The Saga of Daunte Culpepper

The Saga of Daunte Culpepper

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The Saga of Daunte Culpepper

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I finally updated the sidebar (let me know if you find a dead link or want something added or removed or something) and I’m finally back to making posts that aren’t just weeks in review. Hooray me.

I’ve long been a Daunte Culpepper apologist, and nothing has changed lately, especially now that the Vikings have Brooks Bollinger as their most accomplished QB, and the Dolphins have opted for Trent Green, a 37 year old coming off a massive head injury. I think it’s important, if to no one but myself, to note that Culpepper hasn’t caught a break since he was drafted back in 1999.

Culpepper came into an organization that was led by Denny Green, who may not have been the best at clock management, but has one of the best eyes for offensive talent in recent memory. Therefore, when Culpepper came into the league, he had one of the best cadres of wide outs in the league, which is typically a boon for a developing young quarterback, and it was for Culpepper, but it was also the beginning of the end.

Quarterbacks on all their rosters are the traditional leaders of their squads, and at Central Florida, it was no different for Culpepper. Then, he came to Minnesota where Cris Carter and Randy Moss were clearly the steering force behind the team. Culpepper was talked over by Moss, undermined for 5 years until Moss left for Oakland. Then, before he could step up and become a leader he attended a boat party organized by the new cornerback Fred Smoot, he was eyeballed receiving a lap dance, and was hassled by media everywhere for that.
Yes. A young man is offered a lap dance by a beautiful woman, and he has the audacity to accept. I’m shocked. This makes Culpepper a bad person.
Granted, there were a lot worse things going on on the Love Boat than just lap dances, but Culpepper was never accused of any of them, and was only charged because he was the most recognizable figure on the boat. Who knows who the third string free safety is anyways?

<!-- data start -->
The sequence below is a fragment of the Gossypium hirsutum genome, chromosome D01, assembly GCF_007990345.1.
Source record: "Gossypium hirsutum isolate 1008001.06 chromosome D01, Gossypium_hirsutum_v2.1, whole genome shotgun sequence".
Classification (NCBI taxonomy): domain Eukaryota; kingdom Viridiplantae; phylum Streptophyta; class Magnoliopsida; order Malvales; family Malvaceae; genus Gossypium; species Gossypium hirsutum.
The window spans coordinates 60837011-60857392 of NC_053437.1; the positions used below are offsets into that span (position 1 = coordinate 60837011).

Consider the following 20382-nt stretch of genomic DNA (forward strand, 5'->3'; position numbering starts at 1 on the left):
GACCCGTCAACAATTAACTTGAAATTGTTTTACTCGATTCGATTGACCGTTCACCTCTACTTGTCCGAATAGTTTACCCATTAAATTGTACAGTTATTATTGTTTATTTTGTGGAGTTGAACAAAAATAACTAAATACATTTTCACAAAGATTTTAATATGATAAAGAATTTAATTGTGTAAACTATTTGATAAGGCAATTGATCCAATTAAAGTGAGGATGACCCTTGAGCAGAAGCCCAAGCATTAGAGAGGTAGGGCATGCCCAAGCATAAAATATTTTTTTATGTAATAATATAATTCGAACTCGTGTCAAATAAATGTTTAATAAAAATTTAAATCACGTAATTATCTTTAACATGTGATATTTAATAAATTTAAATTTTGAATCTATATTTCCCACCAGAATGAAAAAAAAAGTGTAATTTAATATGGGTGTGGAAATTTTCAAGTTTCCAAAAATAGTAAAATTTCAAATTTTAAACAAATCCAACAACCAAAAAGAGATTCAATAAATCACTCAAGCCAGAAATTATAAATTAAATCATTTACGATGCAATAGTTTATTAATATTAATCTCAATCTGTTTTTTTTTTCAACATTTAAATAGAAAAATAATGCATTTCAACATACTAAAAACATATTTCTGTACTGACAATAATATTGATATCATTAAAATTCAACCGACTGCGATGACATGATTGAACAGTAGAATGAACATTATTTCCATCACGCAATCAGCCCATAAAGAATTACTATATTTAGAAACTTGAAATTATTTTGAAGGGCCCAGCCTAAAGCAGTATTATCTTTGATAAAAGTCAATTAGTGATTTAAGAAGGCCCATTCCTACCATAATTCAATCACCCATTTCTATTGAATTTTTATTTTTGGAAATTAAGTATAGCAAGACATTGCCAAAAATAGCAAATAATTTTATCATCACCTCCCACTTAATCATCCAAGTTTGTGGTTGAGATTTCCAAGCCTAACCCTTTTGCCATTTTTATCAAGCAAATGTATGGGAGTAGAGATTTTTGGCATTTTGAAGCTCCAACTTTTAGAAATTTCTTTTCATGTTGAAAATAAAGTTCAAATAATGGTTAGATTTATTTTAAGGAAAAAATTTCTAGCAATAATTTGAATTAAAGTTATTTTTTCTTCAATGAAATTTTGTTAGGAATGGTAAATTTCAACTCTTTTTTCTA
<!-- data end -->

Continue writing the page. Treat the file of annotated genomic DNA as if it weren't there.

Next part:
During that season, when he went to the boat party, he was having a tough time feeling out his new receivers. He was ridiculed for this as well, people saying he was only successful with Randy Moss, and that anyone could succeed if they were throwing to Moss (The Raiders decisively proved otherwise). People called for, and got, Brad Johnson when Culpepper suffered a knee injury, and Johnson posted a couple victories against the Browns and the even lowlier Lions, and everyone pronounced him the man ho should be leading the team. Well, Vikings fans got their wish, and Culpepper was sent to Miami, while Brad Childress and Johnson, with a lot of help from general management, continued to drive the Vikings into the ground.
It should end there, because the Vikings are the dumbest team in the league. It didn’t. Dolphins coach Nick Saban thought it a good idea to put Culpepper out there earlier than he should have. Culpepper had no mobility, for which he was famous for, and was hit early and often, unable to get into a rhythm, and he was finally benched due to his injuries. Then, he was driven out of town, because his injuries (which he had never healed from) made him less capable.
What would have happened if Culpepper hadn’t run into bad luck at every turn? Who knows. Clearly, his early season success was thanks in large part to his situation, but how much of his downfall had to do with the Vikings? Given the right situation, and a trainer that keeps him off the field until he’s ready. I still think Culpepper could be a viable choice at QB. Hey, the Vikes could use him.

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